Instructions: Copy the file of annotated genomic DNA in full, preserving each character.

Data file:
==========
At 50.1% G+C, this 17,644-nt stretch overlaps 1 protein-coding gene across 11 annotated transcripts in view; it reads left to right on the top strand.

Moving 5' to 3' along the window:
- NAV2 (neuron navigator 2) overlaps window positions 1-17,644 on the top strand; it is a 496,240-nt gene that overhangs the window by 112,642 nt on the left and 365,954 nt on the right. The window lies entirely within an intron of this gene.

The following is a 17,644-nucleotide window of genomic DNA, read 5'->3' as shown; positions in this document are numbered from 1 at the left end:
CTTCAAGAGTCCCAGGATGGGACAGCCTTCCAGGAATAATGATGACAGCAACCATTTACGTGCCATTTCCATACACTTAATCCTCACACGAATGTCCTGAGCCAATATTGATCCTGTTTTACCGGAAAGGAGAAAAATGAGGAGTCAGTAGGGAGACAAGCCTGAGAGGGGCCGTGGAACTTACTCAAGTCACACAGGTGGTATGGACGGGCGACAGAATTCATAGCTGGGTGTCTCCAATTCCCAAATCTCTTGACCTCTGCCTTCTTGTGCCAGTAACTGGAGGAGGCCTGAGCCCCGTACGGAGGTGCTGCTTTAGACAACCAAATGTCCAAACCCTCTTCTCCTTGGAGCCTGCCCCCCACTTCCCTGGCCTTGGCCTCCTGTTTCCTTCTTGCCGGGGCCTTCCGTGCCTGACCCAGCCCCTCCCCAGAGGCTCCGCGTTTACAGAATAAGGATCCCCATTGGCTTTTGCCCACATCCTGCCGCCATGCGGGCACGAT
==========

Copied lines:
At 50.1% G+C, this 17,644-nt stretch overlaps 1 protein-coding gene across 11 annotated transcripts in view; it reads left to right on the top strand.

Moving 5' to 3' along the window:
- NAV2 (neuron navigator 2) overlaps window positions 1-17,644 on the top strand; it is a 496,240-nt gene that overhangs the window by 112,642 nt on the left and 365,954 nt on the right. The window lies entirely within an intron of this gene.

The following is a 17,644-nucleotide window of genomic DNA, read 5'->3' as shown; positions in this document are numbered from 1 at the left end:
CTTCAAGAGTCCCAGGATGGGACAGCCTTCCAGGAATAATGATGACAGCAACCATTTACGTGCCATTTCCATACACTTAATCCTCACACGAATGTCCTGAGCCAATATTGATCCTGTTTTACCGGAAAGGAGAAAAATGAGGAGTCAGTAGGGAGACAAGCCTGAGAGGGGCCGTGGAACTTACTCAAGTCACACAGGTGGTATGGACGGGCGACAGAATTCATAGCTGGGTGTCTCCAATTCCCAAATCTCTTGACCTCTGCCTTCTTGTGCCAGTAACTGGAGGAGGCCTGAGCCCCGTACGGAGGTGCTGCTTTAGACAACCAAATGTCCAAACCCTCTTCTCCTTGGAGCCTGCCCCCCACTTCCCTGGCCTTGGCCTCCTGTTTCCTTCTTGCCGGGGCCTTCCGTGCCTGACCCAGCCCCTCCCCAGAGGCTCCGCGTTTACAGAATAAGGATCCCCATTGGCTTTTGCCCACATCCTGCCGCCATGCGGGCACGAT